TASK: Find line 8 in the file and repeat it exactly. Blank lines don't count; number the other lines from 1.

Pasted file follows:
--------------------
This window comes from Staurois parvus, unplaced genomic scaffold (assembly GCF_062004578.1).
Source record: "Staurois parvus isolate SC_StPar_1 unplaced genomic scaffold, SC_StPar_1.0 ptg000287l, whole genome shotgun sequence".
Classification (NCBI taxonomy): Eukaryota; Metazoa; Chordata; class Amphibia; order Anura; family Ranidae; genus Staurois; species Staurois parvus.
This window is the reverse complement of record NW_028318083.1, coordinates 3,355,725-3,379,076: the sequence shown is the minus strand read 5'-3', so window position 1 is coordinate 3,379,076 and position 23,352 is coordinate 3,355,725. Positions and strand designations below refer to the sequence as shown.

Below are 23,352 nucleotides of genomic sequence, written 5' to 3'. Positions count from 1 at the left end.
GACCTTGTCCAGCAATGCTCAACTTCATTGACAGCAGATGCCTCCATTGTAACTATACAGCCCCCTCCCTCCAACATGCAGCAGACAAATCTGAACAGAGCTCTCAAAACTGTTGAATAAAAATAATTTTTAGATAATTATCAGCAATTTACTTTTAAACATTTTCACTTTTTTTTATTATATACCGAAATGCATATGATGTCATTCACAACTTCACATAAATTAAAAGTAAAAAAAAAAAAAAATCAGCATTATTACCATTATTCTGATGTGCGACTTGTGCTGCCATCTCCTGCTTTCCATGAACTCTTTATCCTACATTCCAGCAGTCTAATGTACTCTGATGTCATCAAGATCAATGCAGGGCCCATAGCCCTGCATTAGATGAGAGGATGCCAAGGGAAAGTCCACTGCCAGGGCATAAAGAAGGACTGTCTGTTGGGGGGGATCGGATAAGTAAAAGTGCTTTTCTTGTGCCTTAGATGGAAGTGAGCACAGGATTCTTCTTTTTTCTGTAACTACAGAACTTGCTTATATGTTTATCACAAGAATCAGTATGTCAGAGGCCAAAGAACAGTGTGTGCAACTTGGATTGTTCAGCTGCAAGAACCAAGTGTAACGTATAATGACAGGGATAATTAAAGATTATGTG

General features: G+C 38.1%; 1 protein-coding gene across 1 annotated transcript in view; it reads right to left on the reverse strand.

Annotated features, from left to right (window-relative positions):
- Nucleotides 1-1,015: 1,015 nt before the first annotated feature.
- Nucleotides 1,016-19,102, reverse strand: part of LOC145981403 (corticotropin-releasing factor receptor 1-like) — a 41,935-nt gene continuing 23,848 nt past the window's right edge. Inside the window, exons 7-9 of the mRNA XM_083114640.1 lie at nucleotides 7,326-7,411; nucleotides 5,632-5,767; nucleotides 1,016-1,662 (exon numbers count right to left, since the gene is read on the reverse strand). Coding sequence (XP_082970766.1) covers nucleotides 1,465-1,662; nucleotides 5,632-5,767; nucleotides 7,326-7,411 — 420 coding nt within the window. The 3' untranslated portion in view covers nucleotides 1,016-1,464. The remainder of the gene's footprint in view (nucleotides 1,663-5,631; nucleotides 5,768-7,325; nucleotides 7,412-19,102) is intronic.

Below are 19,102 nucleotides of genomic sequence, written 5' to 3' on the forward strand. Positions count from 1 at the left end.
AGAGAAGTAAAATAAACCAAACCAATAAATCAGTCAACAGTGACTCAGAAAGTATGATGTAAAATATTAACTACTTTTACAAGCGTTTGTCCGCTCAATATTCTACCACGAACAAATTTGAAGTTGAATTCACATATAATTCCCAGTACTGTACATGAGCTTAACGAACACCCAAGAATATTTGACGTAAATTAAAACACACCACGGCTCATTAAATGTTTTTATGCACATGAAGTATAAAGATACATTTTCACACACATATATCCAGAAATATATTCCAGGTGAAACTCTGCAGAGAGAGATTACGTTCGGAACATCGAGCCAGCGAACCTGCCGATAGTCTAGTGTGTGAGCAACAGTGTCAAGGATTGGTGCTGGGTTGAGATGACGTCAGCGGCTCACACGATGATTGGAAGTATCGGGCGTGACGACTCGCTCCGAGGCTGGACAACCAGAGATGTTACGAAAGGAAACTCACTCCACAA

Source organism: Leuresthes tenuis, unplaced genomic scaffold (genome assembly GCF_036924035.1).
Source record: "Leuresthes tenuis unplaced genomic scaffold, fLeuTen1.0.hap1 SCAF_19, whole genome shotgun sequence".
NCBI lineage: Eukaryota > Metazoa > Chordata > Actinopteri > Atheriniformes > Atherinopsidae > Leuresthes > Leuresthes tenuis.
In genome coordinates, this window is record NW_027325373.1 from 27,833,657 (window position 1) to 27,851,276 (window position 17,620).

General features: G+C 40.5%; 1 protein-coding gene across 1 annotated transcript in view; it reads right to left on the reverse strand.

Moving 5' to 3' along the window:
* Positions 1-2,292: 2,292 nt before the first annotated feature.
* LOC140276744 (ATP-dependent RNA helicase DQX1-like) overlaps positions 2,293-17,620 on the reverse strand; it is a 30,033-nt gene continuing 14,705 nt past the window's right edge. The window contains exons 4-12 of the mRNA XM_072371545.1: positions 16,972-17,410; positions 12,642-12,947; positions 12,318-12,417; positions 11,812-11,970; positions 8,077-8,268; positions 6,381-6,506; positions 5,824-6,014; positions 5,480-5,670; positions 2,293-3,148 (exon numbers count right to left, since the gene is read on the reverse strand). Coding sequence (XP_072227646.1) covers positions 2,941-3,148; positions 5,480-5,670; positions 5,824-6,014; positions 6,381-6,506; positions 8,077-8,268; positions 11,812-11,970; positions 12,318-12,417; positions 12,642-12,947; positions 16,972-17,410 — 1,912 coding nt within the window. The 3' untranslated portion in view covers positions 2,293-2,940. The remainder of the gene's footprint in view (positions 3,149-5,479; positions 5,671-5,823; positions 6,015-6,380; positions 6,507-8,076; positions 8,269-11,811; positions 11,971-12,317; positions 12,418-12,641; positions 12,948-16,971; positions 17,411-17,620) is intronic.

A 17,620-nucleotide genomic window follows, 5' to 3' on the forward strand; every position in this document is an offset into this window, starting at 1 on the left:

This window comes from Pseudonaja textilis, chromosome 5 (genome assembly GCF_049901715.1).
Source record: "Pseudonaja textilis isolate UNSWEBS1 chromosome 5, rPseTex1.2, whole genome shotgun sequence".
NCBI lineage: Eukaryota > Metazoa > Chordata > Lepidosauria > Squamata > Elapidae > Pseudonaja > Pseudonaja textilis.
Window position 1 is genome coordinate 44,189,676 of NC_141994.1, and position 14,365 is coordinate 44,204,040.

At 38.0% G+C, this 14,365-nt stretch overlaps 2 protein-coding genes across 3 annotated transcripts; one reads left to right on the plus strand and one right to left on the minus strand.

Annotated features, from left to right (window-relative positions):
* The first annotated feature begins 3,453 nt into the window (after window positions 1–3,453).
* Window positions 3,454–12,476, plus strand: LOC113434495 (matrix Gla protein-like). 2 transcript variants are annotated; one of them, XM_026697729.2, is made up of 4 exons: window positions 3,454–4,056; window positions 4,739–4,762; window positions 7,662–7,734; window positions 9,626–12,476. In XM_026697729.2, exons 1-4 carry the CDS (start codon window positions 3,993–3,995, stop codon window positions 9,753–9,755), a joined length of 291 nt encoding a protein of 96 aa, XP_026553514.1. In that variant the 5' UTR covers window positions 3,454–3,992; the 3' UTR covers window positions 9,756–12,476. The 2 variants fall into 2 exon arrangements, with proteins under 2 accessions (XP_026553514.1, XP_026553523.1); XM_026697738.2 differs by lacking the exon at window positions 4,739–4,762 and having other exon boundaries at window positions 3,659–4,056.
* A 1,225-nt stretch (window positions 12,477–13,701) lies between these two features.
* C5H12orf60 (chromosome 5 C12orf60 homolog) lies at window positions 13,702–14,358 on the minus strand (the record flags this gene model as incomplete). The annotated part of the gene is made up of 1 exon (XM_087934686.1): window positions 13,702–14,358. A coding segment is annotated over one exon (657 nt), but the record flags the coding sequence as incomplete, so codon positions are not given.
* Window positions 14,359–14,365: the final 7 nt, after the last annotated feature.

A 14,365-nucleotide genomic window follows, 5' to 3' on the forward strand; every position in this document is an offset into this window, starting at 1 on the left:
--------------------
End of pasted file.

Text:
Annotated features, from left to right (window-relative positions):